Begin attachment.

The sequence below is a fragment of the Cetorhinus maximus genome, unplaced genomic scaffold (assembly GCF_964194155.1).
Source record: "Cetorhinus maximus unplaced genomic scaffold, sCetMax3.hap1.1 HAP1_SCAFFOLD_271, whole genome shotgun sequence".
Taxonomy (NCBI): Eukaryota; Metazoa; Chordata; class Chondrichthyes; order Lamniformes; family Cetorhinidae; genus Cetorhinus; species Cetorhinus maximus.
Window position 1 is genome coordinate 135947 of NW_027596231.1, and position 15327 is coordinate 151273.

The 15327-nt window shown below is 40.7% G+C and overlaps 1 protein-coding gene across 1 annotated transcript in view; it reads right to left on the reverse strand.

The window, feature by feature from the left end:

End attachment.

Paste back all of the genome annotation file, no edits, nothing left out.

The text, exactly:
The sequence below is a fragment of the Cetorhinus maximus genome, unplaced genomic scaffold (assembly GCF_964194155.1).
Source record: "Cetorhinus maximus unplaced genomic scaffold, sCetMax3.hap1.1 HAP1_SCAFFOLD_271, whole genome shotgun sequence".
Taxonomy (NCBI): Eukaryota; Metazoa; Chordata; class Chondrichthyes; order Lamniformes; family Cetorhinidae; genus Cetorhinus; species Cetorhinus maximus.
Window position 1 is genome coordinate 135947 of NW_027596231.1, and position 15327 is coordinate 151273.

The 15327-nt window shown below is 40.7% G+C and overlaps 1 protein-coding gene across 1 annotated transcript in view; it reads right to left on the reverse strand.

The window, feature by feature from the left end: